In a world continually searching for that "one great idea," would you recognize it if you saw it?
Usually, once a brilliant idea is fleshed-out with full marketing pizzaz, we recognize the clever simplicity in the resulting "must have" product or service. A few people may say, "I thought of that a few years ago…" but they did not act on their inspiration the way that Luke Anderson and Michael Hopkins did.
Engineers Anderson and Hopkins wanted to eliminate barriers to entering buildings. Accessibility is often restricted by "we've always done it that way" building codes and construction standards. The design duo describe their inspiration as the "elevator chats" they had every time Hopkins had to take the elevator down from their office to help Anderson into the building. Anderson, in a wheelchair since a mountain-biking accident at 24, needed assistance setting up the temporary ramp to cover the barrier represented by the entrance steps.
These three steps might have been 100 as far as Anderson is concerned. He also found that the day-to-day drain on spontaneity, caused by entrance delays over stairs and gaps in sidewalks, represented accessibility challenges that begged an inexpensive, universally-applicable solution. Engineers refer to simple, practical, inspired solutions as "elegant," and the StopGap Ramp is as elegant as solutions come.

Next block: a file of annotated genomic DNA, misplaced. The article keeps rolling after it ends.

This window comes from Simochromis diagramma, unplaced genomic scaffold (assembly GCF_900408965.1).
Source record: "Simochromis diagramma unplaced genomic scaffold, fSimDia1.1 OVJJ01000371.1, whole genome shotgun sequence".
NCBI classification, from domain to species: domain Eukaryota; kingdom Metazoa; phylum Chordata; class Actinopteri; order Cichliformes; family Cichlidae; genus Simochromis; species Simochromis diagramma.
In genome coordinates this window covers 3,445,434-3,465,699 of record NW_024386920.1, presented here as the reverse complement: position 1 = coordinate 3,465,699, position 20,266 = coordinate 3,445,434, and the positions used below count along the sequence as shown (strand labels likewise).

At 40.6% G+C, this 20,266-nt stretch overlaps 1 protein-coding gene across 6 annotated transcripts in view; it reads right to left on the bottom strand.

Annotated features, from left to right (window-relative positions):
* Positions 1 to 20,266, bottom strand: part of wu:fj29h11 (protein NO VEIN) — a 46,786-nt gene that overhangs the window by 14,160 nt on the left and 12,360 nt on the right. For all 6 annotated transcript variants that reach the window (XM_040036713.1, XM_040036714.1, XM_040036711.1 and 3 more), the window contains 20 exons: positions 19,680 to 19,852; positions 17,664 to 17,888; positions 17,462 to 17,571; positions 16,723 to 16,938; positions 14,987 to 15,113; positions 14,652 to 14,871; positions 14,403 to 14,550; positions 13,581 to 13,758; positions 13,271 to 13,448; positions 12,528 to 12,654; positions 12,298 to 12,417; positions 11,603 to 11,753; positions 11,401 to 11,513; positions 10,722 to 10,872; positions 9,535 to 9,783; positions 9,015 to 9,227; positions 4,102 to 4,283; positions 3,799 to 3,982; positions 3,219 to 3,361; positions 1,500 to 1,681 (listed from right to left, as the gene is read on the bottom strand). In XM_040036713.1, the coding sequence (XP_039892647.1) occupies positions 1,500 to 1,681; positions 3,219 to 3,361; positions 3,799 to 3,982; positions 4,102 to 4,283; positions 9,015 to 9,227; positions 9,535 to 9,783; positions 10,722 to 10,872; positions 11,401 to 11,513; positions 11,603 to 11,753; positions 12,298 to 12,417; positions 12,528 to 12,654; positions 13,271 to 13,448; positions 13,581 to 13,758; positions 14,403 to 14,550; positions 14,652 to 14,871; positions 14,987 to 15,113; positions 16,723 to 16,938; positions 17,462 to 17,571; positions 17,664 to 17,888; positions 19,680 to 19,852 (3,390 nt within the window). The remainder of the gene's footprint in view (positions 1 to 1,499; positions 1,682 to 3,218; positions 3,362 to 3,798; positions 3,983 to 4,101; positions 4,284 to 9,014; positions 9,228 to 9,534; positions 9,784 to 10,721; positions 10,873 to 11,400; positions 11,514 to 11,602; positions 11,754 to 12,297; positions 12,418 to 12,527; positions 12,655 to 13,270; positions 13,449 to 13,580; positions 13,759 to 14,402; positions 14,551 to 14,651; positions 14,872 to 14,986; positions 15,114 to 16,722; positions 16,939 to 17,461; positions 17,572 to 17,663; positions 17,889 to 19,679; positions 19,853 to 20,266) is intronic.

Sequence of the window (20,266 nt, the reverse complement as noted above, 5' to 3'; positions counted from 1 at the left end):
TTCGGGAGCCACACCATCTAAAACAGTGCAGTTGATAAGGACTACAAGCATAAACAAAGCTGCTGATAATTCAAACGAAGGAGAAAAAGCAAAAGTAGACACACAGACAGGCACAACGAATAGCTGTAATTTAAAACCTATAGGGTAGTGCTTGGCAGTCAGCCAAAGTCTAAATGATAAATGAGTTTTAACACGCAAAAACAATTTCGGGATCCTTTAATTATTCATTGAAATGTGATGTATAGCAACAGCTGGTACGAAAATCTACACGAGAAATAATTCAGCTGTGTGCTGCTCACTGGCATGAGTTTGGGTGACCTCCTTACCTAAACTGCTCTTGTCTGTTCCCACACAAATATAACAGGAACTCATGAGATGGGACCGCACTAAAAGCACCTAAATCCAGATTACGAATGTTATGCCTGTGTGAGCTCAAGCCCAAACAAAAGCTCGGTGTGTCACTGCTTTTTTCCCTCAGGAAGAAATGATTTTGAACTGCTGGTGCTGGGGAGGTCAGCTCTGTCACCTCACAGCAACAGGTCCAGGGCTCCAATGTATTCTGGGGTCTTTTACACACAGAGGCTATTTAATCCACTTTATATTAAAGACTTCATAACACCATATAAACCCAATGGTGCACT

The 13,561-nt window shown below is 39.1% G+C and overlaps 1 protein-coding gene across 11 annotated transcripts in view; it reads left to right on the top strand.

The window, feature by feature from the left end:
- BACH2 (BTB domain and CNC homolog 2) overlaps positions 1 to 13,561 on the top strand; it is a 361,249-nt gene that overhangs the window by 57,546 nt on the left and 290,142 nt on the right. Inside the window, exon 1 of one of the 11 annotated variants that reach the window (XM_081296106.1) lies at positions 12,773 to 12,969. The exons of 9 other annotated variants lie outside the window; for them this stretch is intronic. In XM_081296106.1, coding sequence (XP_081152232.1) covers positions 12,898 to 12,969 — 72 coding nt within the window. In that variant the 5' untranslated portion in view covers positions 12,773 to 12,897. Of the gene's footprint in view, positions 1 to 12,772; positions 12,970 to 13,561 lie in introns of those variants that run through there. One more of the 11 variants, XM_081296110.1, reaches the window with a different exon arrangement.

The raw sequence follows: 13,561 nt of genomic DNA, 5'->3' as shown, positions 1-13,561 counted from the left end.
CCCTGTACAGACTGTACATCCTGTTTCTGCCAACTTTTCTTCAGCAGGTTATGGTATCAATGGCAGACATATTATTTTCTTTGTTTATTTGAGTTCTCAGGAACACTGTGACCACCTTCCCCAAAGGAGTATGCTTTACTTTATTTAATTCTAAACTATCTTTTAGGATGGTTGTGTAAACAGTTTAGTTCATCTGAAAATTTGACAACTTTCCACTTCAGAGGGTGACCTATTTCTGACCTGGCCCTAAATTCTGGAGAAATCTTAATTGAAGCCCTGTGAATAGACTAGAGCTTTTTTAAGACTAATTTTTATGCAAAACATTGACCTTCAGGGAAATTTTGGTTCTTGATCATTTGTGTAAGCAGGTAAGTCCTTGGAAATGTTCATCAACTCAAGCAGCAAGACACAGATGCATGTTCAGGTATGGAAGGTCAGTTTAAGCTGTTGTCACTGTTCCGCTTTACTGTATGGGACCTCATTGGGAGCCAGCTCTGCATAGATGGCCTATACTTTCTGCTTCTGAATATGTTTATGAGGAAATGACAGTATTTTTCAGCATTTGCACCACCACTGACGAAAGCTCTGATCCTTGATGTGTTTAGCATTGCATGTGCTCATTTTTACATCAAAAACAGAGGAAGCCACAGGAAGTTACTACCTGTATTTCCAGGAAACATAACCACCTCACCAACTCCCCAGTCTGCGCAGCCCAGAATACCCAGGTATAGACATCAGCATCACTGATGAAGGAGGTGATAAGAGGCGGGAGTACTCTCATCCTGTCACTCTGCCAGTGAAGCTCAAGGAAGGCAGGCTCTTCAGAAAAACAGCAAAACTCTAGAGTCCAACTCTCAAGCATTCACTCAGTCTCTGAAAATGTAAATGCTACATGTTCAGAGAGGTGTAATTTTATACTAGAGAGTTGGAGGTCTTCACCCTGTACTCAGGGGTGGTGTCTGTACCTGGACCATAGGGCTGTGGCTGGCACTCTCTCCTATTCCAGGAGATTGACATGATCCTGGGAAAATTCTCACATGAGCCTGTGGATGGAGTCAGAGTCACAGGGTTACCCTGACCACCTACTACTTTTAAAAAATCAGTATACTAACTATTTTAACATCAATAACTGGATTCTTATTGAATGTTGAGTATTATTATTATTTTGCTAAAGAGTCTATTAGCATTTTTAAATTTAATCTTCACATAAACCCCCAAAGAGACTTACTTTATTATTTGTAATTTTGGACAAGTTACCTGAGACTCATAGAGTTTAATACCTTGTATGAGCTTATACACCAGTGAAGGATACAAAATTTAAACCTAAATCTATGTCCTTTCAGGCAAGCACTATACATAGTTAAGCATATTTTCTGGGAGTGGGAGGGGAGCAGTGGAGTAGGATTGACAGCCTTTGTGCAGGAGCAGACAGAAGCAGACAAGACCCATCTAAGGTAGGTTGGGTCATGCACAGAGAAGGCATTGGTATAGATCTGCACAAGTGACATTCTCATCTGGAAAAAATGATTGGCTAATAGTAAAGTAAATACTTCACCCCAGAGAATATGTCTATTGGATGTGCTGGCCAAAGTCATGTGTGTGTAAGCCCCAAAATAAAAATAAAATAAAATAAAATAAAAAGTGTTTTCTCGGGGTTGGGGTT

StopGap Ramps in action
(photo used with permission from stopgap.ca)
The StopGap.ca site (created as http://stopgapblog.blogspot.ca ) announces that "StopGap is creating a world where every person can access every space through fun and engaging community projects that raise awareness and remove barriers."
According to Anderson, "ramps simply make life easier for everyone and we are intent on communicating this through our project." All your who, what, why, when, where, and how questions will be answered on the site and facebook as these highlights demonstrate:
Ironically, business owners may be even greater beneficiaries of StopGap Ramps, along with their able-bodied customers and their neighbourhood.
According to Anderson's email: "Many business owners believe that a ramp will introduce a tripping hazard. We address these concerns in a number of ways:
The brightly-coloured ramps, stencilled with "StopGap.ca," deliberately attract attention to create conversation about accessibility, and channel interest to the website where it can translate into purposeful action. StopGap is currently competing for votes to win funding from the Aviva Community Fund . The goal is a van outfitted as a mobile shop to take the Community Ramp Project into neighbourhoods across the country á la Terry Fox.
The StopGap Ramp is an elegant solution, but it remains only a great idea unless you help it ramp up your neighbourhood. Who said, "Give me a ramp and I can move the world?"